Last year at the Distributed System Summit in Berlin, Docker captains Marcos Nils and Jonathan Leibiusky started hacking on an in-browser solution to help people learn Docker. A few days later, Play-with-docker (PWD) was born.
PWD is a Docker playground which allows users to run Docker commands in a matter of seconds. It gives the experience of having a free Alpine Linux Virtual Machine in browser, where you can build and run Docker containers and even create clusters in Docker Swarm Mode. Under the hood Docker-in-Docker (DinD) is used to give the effect of multiple VMs/PCs. In addition to the playground, PWD also includes a training site composed of a large set of Docker labs and quizzes from beginner to advanced level available at training.play-with-docker.com.
In case you missed it, Marcos and Jonathan presented PWD during the last DockerCon Moby Cool Hack session. Watch the video below for a deep dive into the infrastructure and roadmaps.
Over the past few months, the Docker team has been working closely with Marcos, Jonathan and other active members of the Docker community to add new features to the project and Docker labs to the training section.
PWD: the Playground
Here is a quick recap of what’s new with the Docker playground:
1. PWD Docker Machine driver and SSH
As PWD success grew, the community started to ask if they could use PWD to run their own Docker workshops and trainings. So one of the first improvements made to the project was the creation of PWD Docker machine driver, which allows users to create and manage their PWD hosts easily through their favorite terminal including the option to use ssh related commands. Here is how it works:
2. Adding support for file upload
Another cool feature brought to you by Marcos and Jonathan is the ability to upload your Dockerfile directly into your PWD windows with a simple drag and drop of your file in your PWD instance.
3. Templated session
In addition to file upload, PWD also has a feature which lets you spin up a 5 nodes swarm in a matter of seconds using predefined templates.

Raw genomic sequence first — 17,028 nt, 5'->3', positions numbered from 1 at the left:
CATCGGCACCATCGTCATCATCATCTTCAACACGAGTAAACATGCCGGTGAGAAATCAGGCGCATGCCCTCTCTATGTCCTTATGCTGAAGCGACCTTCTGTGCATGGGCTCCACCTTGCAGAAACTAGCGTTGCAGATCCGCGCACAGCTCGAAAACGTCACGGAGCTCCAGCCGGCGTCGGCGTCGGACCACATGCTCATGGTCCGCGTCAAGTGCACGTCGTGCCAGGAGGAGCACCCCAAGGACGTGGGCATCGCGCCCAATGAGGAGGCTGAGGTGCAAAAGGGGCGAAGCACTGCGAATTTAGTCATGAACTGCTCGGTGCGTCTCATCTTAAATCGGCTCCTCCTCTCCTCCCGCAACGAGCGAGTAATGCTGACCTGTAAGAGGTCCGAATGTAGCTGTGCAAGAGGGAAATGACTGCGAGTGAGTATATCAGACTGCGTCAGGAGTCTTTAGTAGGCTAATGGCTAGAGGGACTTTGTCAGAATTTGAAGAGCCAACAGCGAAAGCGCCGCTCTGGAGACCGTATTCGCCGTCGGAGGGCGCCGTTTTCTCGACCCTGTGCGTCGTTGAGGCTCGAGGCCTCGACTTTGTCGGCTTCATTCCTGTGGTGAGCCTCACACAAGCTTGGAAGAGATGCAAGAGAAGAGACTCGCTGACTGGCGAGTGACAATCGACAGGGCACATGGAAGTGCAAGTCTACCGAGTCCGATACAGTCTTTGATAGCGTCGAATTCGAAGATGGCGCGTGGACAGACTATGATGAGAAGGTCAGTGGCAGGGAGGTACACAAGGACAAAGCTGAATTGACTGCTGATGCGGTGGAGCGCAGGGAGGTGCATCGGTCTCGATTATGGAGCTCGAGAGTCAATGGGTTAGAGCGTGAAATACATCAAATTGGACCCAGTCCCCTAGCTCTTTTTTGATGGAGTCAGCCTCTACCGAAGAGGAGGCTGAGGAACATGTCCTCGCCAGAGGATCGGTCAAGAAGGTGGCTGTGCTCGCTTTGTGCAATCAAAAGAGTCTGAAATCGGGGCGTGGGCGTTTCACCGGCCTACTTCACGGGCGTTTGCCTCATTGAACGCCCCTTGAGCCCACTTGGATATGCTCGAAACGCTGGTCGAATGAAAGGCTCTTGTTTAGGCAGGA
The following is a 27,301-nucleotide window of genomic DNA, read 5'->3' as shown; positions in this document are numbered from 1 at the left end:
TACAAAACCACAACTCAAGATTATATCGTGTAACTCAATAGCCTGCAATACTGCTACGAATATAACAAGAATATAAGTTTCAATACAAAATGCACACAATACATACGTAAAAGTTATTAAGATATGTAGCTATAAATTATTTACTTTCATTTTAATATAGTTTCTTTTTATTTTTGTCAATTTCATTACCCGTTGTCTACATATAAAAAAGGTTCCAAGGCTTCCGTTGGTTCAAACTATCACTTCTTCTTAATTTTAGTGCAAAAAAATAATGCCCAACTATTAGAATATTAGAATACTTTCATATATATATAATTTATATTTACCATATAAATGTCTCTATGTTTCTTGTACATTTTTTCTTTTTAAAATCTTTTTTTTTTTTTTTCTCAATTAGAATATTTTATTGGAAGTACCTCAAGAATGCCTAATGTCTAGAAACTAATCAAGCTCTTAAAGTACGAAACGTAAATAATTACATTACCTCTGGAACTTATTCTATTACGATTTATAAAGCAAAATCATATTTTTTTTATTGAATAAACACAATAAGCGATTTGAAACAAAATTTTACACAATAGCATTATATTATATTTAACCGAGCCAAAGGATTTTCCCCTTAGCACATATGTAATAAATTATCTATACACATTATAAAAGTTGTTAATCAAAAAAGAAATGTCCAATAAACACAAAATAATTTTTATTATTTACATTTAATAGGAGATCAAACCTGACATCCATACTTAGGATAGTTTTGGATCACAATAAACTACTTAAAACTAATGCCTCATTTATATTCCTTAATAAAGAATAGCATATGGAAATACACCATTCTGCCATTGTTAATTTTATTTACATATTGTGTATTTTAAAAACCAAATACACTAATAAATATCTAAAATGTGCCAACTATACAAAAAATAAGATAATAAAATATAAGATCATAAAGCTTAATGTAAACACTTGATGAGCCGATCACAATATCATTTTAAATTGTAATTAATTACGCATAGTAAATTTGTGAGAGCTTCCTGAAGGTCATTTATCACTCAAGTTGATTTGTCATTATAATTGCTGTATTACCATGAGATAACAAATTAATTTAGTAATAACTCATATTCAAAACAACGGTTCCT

4. Showcasing your applications with Docker in a single click
Another cool feature that comes with PWD is its embeddable button that you can use in your sites to set up a PWD environment and deploy a compose stack right away and a chrome extension that adds the “Try in PWD” button to the most popular images in DockerHub. Here’s a short demo of the extension in action:
PWD: the Training Site
A number of new labs are available on training.play-with-docker.com. Some notable highlights include two labs that were originally hands-on labs from DockerCon in Austin, and a couple that highlight new features that are stable in Docker 17.06CE:
- Docker Networking Hands-on Lab
- Docker Orchstration Hands-on Lab
- Multi-stage builds
- Docker swarm config files
All in all, there are now 36 labs, with more being added all the time. If you want to contribute a lab, check out the GitHub repo and get started.
PWD: the Use Cases
With the traffic to the site and the feedback we’ve received, it’s fair to say that PWD has a lot of traction right now. Here are some of the most common use-cases:
- Try new features fast as it’s updated with the latest dev versions.
- Set up clusters in no-time and launch replicated services.
- Learn through it’s interactive tutorials: training.play-with-docker.com.
- Give presentations at conferences and meetups.
- Allow to run advanced workshops that’d usually require complex setups, such as Jérôme’s advanced Docker Orchestration workshop
- Collaborate with community members to diagnose and detect issues.
Get involved with PWD:
- Contribute to PWD by submitting PRs
- Contribute to the PWD training site
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